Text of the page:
multimedia-frontend Portlet

3 June 2009

FIFA Land 2006 TM
Alliances between security politics and business interests
for Germany's city network

Conference lectured at the Symposium "Architectures of fear. Terrorismo and the Future of Urbanism in the West" CCCB 17-18 May 2007



Between 9 June and 9 July 2006, Germany became the centre of attention for millions of football fans globally, by hosting the FIFA football World CupTM (thereafter: World Cup). In the media, images of dancing, celebrating, smiling but also crying, drinking and sometimes fighting fans in different colours have been shown all over the World, suggesting how deeply the World Cup affected public life in Germany itself. In the most powerful way probably, the temporary reign of football over Germany’s city centres has been visualised through spectacular images of thousands of peaceful, football-watching fans in so-called “public viewing sites” or “fan miles”, which was later named Germany’s word of the year 2006.
Looking at media images is certainly a nice starting point to address the World Cup’s effects on Germany’s urban space, which is the main purpose of this paper. In this perspective however, to ask what media images have actually not shown might be at least equally important. For example, have we ever seen police forces with automatic weapons or armoured security vehicles, or the frequently shown, stereotypical images of Mexican fans with sombreros, Swiss fans with cowbells, dancing Brazilians etc? Or, have we ever seen close-up images of the 5.2 kilometre-long and 2.2 metrehigh security fence, surrounding Berlin’s famous fan mile between Berlin’s Brandenburg Gate and the Strasse des 17 Juni?
Within this paper, I focus my attention on this side of the World Cup. My main purpose is to point out through which actions and strategies, and with which consequences, security politics for the World Cup 2006 in Germany imposed their logic on urban space. In this, the Football World Cup 2006 in Germany is both understood as a key moment of “urban entrepreneurialism” (Harvey, 1989; Hubbard and Hall, 1998) in a global context and as a powerful illustration of the deep connection between security politics, economic interests and space.




Developments of security politics for mega sporting events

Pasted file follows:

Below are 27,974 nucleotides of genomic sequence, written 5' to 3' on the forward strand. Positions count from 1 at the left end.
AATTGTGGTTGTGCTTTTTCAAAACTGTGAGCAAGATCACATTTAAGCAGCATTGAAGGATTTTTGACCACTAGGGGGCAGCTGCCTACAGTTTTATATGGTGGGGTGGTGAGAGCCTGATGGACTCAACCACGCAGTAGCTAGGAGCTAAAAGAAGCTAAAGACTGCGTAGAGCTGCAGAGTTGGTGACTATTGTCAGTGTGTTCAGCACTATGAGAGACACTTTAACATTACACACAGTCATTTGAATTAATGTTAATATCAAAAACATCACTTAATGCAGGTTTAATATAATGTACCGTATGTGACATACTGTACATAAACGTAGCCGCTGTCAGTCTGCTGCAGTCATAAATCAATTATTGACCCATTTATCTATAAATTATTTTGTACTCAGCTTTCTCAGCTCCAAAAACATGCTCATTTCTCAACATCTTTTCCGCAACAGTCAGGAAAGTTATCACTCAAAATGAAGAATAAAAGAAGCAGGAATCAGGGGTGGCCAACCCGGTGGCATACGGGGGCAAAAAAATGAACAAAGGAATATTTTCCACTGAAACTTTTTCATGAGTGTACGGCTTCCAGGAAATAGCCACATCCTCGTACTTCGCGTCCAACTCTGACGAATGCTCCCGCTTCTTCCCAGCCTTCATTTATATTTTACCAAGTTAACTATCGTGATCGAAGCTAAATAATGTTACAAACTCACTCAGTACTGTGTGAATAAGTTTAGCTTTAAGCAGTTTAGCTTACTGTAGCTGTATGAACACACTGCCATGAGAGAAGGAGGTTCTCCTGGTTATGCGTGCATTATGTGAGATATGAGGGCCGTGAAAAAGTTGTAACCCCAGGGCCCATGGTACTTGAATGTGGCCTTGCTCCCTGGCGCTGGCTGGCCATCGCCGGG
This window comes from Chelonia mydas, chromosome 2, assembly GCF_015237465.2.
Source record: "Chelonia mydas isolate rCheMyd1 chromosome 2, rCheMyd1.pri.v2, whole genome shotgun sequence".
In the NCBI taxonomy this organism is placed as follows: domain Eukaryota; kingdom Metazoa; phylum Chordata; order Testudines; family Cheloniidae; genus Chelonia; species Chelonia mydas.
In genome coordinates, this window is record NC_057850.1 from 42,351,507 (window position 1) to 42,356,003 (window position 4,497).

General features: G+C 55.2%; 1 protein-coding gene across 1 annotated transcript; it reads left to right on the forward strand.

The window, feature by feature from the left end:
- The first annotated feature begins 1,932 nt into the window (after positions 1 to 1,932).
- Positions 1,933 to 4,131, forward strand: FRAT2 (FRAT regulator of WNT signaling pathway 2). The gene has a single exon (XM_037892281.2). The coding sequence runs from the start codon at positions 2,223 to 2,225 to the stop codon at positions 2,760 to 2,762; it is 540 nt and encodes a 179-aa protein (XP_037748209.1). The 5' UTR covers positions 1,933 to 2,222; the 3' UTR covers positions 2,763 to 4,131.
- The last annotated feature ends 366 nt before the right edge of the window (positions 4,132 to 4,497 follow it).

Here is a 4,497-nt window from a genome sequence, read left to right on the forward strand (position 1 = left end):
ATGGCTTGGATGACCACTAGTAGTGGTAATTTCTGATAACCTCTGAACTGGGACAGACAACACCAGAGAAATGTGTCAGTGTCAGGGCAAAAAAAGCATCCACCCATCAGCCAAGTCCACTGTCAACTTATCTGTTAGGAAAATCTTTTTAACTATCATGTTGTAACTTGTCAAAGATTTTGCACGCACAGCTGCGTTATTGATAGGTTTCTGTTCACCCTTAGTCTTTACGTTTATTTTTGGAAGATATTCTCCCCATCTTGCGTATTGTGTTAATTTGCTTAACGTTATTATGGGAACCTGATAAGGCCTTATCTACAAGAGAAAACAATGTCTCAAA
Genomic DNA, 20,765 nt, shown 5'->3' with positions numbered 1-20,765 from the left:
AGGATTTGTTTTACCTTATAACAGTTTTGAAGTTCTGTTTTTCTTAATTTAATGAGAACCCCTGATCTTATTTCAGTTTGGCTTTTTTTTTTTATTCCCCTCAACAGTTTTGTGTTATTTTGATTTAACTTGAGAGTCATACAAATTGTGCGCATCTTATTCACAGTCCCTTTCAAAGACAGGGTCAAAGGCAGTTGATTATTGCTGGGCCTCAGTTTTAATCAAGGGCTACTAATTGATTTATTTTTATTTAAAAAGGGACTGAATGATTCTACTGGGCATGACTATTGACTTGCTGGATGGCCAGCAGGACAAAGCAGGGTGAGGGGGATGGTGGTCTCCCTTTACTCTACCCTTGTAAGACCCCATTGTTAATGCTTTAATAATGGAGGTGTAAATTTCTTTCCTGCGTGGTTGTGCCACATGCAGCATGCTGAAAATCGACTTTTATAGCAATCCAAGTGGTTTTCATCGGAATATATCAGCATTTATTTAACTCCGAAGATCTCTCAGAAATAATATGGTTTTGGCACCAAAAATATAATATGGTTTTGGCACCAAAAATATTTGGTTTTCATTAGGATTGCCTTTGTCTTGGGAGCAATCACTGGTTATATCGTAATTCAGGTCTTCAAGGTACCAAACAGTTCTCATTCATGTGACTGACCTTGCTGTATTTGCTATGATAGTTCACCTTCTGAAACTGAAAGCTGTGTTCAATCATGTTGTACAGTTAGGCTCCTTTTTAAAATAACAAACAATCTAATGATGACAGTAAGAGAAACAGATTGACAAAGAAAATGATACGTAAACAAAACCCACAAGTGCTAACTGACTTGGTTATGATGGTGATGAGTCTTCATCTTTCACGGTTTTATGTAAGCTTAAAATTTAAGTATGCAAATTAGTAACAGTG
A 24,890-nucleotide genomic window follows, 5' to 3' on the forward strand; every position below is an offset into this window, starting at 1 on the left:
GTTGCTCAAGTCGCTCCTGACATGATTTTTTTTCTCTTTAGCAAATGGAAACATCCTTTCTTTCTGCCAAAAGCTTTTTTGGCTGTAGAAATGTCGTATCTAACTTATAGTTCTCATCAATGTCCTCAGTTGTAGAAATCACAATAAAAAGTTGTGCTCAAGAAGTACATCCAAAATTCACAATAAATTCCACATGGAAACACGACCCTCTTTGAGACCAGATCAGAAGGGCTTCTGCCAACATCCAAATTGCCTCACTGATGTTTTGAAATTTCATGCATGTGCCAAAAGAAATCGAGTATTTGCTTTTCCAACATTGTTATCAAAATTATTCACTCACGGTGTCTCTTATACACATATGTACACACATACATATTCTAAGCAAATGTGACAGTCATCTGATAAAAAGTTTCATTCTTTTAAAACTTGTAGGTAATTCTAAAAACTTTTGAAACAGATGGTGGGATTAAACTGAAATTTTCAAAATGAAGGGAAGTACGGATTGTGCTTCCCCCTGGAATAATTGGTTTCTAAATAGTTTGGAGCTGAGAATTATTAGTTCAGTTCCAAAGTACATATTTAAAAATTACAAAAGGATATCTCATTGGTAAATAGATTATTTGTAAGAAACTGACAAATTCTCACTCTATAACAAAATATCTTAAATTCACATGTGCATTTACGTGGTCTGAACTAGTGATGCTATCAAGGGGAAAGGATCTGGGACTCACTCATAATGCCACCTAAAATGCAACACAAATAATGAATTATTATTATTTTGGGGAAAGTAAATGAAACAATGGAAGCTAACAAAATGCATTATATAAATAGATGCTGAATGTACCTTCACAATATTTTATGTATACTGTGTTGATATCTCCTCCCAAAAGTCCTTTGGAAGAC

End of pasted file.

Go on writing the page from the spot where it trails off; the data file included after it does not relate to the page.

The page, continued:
Given both the commercial and symbolic value of this internationally coveted entertainment show, the organisation of the World Cup not only raised major issues in terms of economic policy and private business interests, but also evoked increased local, national and international security concerns.
Regarding security politics for mega sporting events more specifically, recent examples – including the Olympic Games in Athens 2004 and in Turin 2005 – point towards four major developments, which together form the starting point of this paper.





Urbanisation of security issues

Mega sporting events are moving from host city to host city (Hiller, 2000). Firstly, their organisation and securitisation mainly constitute urban phenomena, even if their economic and social outputs are often expected to lie on a broader, national or international level. According to Boyle and Haggerty, “the primary fronts for security programs underwritten by recent developments are increasingly urbancentred. Security concerns are couched within, or coloured by, an urban frame of reference to the point that every security apprehension appears to be somehow urban and every urban issue is infused with security concerns. Mega-events figure prominently in the dynamics of this global re-calibration of security” (Boyle and
Haggerty, 2005, p. 4).
However, contrary to other mega sporting events, such as the Olympic Games for example, the Football World Cup did not concentrate on one particular urban site. While many national teams actually chose to prepare their games in relatively small villages, the organisation and securitisation of the games themselves above all affected 12 German cities with World Cup stadiums, where over three million foreign football fans, thousands of World Cup collaborators and hundreds of media representatives were concentrated.





Technologicalisation of security issues

Secondly, experiences in Athens, Turin and Germany powerfully exemplify the role of mega sporting events as test sites for increasingly complex high-tech security and surveillance devices. In this, a few examples give a flavour of the scale of the everincreased “security show” which accompanies mega sporting events. In Athens, for instance, the so-called “C4I-system” included thousands of computers, surveillance cameras (partially equipped with automated behaviour-recognition software) and microphones (able to analyse dozens of languages). This unprecedented science-fiction security system was modelled on a range of military technologies including underwater sensors, patriot missiles, zeppelins and US battleships. During the World Cup in Germany, the “nerve centre” for nationwide security operations was located inside the Interior Ministry in Berlin. Here, 120 security agents, equipped with monitoring screens, dozens of computers and sophisticated communication gear, brought together satellite views, close-up CCTV images from sports arenas and city centres and reports from police sources, the military and from intelligence services (Nickerson, 2006). On-the-spot, specialised police agents employed “fast identification” fingerprint devices for DNA analyses of suspect individuals (Bild, 2006).